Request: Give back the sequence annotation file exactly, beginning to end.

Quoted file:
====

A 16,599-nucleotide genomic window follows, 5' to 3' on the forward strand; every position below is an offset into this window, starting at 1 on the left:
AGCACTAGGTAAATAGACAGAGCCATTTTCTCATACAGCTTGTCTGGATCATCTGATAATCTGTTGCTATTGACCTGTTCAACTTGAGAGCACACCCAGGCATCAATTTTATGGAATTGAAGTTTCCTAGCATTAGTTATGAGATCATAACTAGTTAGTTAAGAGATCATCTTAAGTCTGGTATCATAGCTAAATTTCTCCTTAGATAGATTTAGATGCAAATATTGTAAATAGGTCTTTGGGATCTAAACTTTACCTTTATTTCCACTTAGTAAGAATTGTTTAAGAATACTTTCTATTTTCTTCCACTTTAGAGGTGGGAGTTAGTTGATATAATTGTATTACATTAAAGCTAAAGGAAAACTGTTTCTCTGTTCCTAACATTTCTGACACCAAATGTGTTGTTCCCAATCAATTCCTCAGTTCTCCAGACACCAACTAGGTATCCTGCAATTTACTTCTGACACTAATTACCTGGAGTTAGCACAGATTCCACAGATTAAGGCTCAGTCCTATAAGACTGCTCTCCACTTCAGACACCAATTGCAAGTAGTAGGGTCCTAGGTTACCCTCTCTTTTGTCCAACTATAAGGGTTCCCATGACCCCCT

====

A 16,599-nucleotide genomic window follows, 5' to 3' on the forward strand; every position below is an offset into this window, starting at 1 on the left:
AGCACTAGGTAAATAGACAGAGCCATTTTCTCATACAGCTTGTCTGGATCATCTGATAATCTGTTGCTATTGACCTGTTCAACTTGAGAGCACACCCAGGCATCAATTTTATGGAATTGAAGTTTCCTAGCATTAGTTATGAGATCATAACTAGTTAGTTAAGAGATCATCTTAAGTCTGGTATCATAGCTAAATTTCTCCTTAGATAGATTTAGATGCAAATATTGTAAATAGGTCTTTGGGATCTAAACTTTACCTTTATTTCCACTTAGTAAGAATTGTTTAAGAATACTTTCTATTTTCTTCCACTTTAGAGGTGGGAGTTAGTTGATATAATTGTATTACATTAAAGCTAAAGGAAAACTGTTTCTCTGTTCCTAACATTTCTGACACCAAATGTGTTGTTCCCAATCAATTCCTCAGTTCTCCAGACACCAACTAGGTATCCTGCAATTTACTTCTGACACTAATTACCTGGAGTTAGCACAGATTCCACAGATTAAGGCTCAGTCCTATAAGACTGCTCTCCACTTCAGACACCAATTGCAAGTAGTAGGGTCCTAGGTTACCCTCTCTTTTGTCCAACTATAAGGGTTCCCATGACCCCCT